Paris – The Latin Quarter

( Originally Published Early 1900’s ) The uses to which monasteries, convents, and churches were put after the Revolution had driven forth their occupants, were many and varied, but it is worth while to consider the old monastery of the monks of St Bernard : it is on the rue de Pontoise in the 5th […]

Baron Haussmann—urbanist Thoughts On Paris

Men pass along a street and disappear; the houses live on. A street discards its original costume very slowly unless someone comes with a conscious determination to demolish its houses, change its line, and render it “modern.” Fortunately Paris has never had the habit of too long periods of such demolition. But there was once […]

Going Up In Paris

At le Bourget you can do it in an airplane. In the Métro, you can mount without any effort from beneath the earth to a third-story level on the via-ducts. Both these methods are for persons without initiative. The true adventure is to go on foot up all the columns and towers some lighted, some […]

Cemeteries Of Paris

There are twenty-three cemeteries listed in Paris. Many of them can only be explained by the fact that they served the villages which lay outside the city itself. Even Père-Lachaise was outside the wall of 1784. I do not recommend visiting any of them, unless you are curious to see the tombs of the well-known […]

Newspaper Paris

The greater number of newspapers are on the Right Bank. The first newspaper was founded in 1631 by a man who knew that his paper must be supported by the “ads.” He had his office in an attic on the Cité and had his “announcements” (the French still use announces for news-paper advertisements) posted in […]

Literary Paris

Like the Paris of the artists it has few limitations. Publishers, however, are for the most part on the Left Bank, where they have been from time immemorial be-cause of the schools and universities which drew them there. Magazines have their offices here, too. One publisher on the boulevard St Germain, which is lined with […]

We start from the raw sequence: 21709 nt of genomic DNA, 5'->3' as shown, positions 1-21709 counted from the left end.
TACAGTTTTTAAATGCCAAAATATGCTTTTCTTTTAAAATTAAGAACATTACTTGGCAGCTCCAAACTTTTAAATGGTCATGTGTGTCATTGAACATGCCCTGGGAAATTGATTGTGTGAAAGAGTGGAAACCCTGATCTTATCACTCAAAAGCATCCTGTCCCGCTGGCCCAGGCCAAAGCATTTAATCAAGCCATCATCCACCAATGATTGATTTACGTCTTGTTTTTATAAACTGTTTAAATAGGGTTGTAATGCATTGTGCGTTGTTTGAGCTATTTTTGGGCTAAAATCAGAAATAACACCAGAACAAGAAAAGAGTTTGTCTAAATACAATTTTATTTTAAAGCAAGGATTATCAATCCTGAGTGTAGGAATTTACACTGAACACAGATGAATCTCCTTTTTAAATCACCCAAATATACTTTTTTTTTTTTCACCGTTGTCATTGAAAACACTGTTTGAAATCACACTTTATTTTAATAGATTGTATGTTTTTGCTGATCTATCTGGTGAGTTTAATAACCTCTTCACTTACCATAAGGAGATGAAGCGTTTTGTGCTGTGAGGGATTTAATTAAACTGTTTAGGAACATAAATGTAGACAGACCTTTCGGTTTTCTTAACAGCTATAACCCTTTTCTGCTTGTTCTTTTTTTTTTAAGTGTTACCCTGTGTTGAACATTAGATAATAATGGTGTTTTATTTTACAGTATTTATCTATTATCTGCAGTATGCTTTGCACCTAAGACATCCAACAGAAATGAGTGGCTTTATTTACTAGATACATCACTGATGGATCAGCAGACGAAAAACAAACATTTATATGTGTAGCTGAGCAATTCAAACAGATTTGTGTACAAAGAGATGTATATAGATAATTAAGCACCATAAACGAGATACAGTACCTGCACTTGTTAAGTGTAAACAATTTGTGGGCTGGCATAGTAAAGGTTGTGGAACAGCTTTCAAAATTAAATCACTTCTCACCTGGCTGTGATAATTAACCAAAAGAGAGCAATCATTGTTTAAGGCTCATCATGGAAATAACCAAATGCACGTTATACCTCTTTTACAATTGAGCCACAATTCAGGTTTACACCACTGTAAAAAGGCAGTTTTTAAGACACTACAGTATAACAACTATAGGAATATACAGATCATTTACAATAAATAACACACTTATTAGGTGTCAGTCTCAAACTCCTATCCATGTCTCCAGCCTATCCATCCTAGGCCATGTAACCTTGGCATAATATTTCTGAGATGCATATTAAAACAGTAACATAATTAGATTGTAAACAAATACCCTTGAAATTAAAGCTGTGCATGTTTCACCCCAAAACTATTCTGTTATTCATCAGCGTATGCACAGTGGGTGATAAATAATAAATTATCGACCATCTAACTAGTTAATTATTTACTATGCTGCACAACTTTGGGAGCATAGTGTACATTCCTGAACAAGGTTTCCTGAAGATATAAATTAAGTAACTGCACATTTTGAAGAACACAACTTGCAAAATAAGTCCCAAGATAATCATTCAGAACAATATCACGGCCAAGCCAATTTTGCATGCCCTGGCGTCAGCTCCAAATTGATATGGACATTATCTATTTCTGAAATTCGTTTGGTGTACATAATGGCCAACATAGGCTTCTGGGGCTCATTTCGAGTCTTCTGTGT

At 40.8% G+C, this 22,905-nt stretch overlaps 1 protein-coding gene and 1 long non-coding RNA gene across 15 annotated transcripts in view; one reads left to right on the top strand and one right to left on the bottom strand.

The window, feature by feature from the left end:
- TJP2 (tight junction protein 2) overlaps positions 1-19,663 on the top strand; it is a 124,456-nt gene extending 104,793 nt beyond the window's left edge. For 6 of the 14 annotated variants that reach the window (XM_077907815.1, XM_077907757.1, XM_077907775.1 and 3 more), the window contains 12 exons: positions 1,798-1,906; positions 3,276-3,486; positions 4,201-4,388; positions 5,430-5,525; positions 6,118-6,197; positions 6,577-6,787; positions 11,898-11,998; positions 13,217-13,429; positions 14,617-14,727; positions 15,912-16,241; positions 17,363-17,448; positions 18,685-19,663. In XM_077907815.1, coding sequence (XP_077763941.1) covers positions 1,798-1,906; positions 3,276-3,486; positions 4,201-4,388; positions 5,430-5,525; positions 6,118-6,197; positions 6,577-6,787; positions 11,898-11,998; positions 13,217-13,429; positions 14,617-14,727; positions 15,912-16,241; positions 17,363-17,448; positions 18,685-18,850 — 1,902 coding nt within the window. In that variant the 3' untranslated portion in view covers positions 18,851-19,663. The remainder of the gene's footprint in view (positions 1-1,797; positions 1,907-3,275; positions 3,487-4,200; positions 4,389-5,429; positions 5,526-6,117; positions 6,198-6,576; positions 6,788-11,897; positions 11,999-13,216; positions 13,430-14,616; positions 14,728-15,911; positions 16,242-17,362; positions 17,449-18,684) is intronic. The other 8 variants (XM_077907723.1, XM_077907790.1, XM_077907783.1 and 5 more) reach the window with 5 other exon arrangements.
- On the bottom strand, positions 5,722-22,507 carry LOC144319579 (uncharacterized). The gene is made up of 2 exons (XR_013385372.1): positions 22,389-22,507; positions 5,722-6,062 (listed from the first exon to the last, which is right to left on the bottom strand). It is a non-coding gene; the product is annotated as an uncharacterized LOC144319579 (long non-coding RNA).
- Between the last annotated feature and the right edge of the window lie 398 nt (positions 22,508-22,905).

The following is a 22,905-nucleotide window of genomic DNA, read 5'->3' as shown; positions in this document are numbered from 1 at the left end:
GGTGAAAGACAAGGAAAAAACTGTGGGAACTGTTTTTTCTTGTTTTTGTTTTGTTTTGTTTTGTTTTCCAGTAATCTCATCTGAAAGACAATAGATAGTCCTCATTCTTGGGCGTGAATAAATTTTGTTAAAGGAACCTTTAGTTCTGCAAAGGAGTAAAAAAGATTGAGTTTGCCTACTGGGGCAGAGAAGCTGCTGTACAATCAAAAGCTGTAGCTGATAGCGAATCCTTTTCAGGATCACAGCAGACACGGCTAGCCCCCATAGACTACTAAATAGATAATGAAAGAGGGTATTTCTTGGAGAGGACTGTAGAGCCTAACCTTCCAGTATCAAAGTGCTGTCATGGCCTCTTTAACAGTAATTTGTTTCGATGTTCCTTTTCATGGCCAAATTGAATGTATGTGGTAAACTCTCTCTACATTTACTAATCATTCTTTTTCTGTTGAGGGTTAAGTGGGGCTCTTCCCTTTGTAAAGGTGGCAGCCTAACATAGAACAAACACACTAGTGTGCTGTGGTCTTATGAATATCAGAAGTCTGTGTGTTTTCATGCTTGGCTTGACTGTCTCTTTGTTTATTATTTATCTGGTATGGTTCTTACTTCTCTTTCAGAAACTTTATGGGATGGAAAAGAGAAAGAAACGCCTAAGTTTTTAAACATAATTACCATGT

Weather Of Paris

It is not the weather but the “Paris Basin” which is to be blamed. If the Seine, in those prehistoric times, had not wandered about and cut down all the softer stone to the present level of its banks; and if the harder stone of the Butte Montmartre, the Butte Chaumont, Belleville, and the rest […]

Walls Of Paris

The first medieval wall built (1180) around Paris made it resemble an egg, with the Seine across its middle like a broad band whose decoration was the Cité. In this diagram the highroad of St Martin divided the Seine and the island pretty equally. When, at the end of one hundred and ninety years, another […]

Paris – The Obelisk Came From Egypt

It had been presented but not delivered by Mohammed Ali, Viceroy of Egypt, to France. And Louis-Philippe, had the doubtful honor of seeking a way to get it to Paris. For it measured seventy-six feet and weighed two hundred and forty tons, and this was 1831, when what few steamers there were in the world […]

Paris – Lavoisier

You will see his monument behind the Madeleine; he has a short street given him, and out on the rue de Chazelles, where he used to have a field for raising potatoes, there stands a house in which one of the most famous builders of bridges has his offices. But if you only study the […]